Duct Ectasia or comedo mastitis
Duct Ectasia is a chronic inflammatory condition effecting the subareolar periductal (beneath the nipple and beside the ducts) region on the breast. Left untreated it can eventually lead to the obliteration of a breast duct, but in early stages it causes the terminal ducts to ‘dilate‘ (widen). When the ducts dilate, they may contain cholesterol crystals, calcification, protein secretions, and polyps containing histiocytes.
The produces an inflammatory reaction, which may result in nipple discharges.
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duct ectasia will usually be found on a mammogram
In the context of screening for breast cancer, duct ectasia is something which may be found as a tubular mass below the nipple on a clinical exam. It will probably not be found on the mammogram X-ray. I tubular mass of sorts can often be felt, which is likely the result of a retracting nipple. A followup investigation with excisional biopsy is usually initiated, as a fine needle aspiration tends to be inconclusive.
unrelated to breast cancer
Duct ectasia is completely benign and unrelated to breast cancer. It often occurs around the time of menopause, and is most common in older women. The development of duct ectasia has also been linked to the use of breast implants.
The image above shows a normal breast duct, lined with about 2 to 3 layers of normal cells, and surrounded by collagen. But in the image below, the duct is dilated and surrounded by inflammatory cells or comedomastitis.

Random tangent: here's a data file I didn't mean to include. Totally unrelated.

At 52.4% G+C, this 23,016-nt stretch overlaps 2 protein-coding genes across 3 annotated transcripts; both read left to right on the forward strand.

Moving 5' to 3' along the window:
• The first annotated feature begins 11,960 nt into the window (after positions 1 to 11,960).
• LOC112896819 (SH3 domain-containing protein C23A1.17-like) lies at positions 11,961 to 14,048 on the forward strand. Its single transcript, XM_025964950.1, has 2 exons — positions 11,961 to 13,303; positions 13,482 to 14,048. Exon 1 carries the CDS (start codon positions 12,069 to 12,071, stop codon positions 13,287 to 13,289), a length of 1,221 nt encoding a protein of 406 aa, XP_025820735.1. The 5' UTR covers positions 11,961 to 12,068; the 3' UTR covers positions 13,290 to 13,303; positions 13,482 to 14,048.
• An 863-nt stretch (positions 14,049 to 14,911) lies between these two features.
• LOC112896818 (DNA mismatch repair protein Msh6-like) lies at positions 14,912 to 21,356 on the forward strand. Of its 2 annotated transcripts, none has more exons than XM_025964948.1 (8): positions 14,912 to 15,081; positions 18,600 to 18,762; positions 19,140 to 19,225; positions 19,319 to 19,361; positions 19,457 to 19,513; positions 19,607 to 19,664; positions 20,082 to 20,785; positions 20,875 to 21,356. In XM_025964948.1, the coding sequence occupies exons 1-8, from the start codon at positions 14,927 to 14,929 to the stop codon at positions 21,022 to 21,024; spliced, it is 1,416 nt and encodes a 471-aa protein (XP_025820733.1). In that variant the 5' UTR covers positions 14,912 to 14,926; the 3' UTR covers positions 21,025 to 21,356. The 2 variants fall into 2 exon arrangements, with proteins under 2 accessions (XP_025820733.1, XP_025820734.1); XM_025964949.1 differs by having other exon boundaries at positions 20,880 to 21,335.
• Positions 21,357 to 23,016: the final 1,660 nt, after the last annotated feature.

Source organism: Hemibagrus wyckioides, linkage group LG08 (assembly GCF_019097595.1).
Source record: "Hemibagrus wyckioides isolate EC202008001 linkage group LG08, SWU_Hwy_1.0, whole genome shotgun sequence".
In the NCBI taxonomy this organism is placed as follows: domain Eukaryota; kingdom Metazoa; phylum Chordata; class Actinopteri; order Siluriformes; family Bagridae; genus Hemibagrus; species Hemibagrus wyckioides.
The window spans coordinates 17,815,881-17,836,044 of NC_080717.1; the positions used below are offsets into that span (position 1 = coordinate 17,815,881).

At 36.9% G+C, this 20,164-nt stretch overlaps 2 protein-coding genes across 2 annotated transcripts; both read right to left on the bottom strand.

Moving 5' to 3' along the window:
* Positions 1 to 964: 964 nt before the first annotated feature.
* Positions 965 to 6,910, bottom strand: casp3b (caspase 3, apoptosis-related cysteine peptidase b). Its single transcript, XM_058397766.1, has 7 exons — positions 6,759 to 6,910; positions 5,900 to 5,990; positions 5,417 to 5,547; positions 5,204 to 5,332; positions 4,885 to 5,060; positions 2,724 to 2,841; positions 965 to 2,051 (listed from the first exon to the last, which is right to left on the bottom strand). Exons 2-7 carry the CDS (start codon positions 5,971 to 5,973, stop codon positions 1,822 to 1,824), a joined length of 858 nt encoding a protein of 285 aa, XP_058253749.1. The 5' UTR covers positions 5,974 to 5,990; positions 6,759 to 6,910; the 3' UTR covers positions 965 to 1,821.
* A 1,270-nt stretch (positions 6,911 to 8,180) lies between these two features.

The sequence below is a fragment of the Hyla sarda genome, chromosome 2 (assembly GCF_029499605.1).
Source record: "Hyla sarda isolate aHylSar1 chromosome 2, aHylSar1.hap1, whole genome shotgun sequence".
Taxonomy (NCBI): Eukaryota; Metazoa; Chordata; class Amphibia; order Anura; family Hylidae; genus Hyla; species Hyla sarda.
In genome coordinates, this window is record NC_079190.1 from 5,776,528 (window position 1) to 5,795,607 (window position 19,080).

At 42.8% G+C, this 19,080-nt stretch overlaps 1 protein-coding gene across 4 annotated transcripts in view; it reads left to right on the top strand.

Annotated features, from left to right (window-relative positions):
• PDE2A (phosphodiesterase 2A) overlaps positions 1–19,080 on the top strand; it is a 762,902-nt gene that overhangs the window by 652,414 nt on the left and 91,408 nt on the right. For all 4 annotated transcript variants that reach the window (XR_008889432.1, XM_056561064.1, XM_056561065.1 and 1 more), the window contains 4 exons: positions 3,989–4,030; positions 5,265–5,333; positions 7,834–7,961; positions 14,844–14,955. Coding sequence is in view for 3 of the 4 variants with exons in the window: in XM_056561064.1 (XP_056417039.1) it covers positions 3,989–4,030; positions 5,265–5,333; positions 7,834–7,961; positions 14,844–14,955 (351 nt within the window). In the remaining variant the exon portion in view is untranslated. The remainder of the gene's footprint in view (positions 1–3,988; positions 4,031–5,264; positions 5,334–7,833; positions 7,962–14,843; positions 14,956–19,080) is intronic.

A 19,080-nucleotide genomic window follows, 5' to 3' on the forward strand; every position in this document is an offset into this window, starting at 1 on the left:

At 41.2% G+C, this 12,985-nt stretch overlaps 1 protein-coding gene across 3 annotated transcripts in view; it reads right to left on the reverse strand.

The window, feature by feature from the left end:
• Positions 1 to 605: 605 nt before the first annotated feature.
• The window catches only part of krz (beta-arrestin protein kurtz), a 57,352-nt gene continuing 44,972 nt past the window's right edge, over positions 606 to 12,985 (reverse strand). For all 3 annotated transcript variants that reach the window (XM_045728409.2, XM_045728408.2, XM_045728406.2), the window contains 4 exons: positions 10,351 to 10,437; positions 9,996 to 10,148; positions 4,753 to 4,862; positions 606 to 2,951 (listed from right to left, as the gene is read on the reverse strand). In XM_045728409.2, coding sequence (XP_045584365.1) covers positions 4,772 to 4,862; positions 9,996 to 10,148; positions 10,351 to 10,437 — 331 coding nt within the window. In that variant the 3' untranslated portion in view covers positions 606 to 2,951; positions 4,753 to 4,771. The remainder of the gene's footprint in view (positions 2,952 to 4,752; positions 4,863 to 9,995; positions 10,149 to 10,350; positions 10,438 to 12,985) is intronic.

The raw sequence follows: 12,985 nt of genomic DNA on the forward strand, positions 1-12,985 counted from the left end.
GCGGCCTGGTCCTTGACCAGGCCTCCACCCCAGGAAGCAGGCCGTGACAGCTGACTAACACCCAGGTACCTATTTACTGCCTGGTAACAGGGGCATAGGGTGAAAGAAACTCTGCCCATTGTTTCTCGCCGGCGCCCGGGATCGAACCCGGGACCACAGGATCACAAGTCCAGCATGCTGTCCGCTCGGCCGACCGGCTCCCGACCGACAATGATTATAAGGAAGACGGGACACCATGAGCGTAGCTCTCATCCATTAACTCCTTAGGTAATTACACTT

Duct ectasia can produce a sticky, multicolored discharge, almost like toothpaste. Sometimes duct ectasia causes pain, itching, and possibly swelling of the nipple, and if it progresses a mass can develop. In early stages the condition is not serious. If a mass has developed or if the discharges become bloody, it will probably be surgically removed. Duct ectasia or plasma cell mastitis acounts for about 1% of all surgically treated lesions. Due to its location, the nipple will likely have to be removed. From a cosmetic standpoint this is unfortunate, but the condition will not likely resolve on its own and left untreated can result in fibrosis and shortening of the major ducts.
Comedomastitis and Plasma Cell Mastitis
Alternate names for duct ectasia include comedomastitis, peridcutal mastitis, and plasma cell mastitis. In advanced stages the lesion may be termed “mastitis obliterans” for an ‘obliterated duct‘, which would likely be revealed by tissue staining during a histological evaluation. The term “plasma cell mastitis” tends to refer to the more advanced stages of the condition where a pseudo mass has developed. (Note: it is still misnamed, plasma cells begin to infiltrate the discharge, but there is nothing wrong with the plasma cells, and they are not the cause of the condition ) The term ‘comedomastitis‘, is generally used to indicate the acute presence of the sticky discharge. Another term, “periductal mastitis” is often used interchangably, but is now tending to be viewed as a separate enitity.
Are duct ectasia, comedomastis, plasma cell mastitis increased risk factors for breast cancer?
No, breast cancer is the result of a genetic mutation. Duct ectasia is a health condition related to the ‘mechanics‘ of breast functioning and is completely unrelated to breast cancer, and is absolutely not an increased risk factor for subsequent breast cancer development. What tends to happen, however, is that women who are thought to be of higher risk for breast cancer due to heredity or family reasons, become alarmed by any discharges or bumps in the breast, and therefore are referred for a breast cancer screening. The discovery that the situation is the result of duct ectasia and not breast carcinoma is generally a pleasant one.
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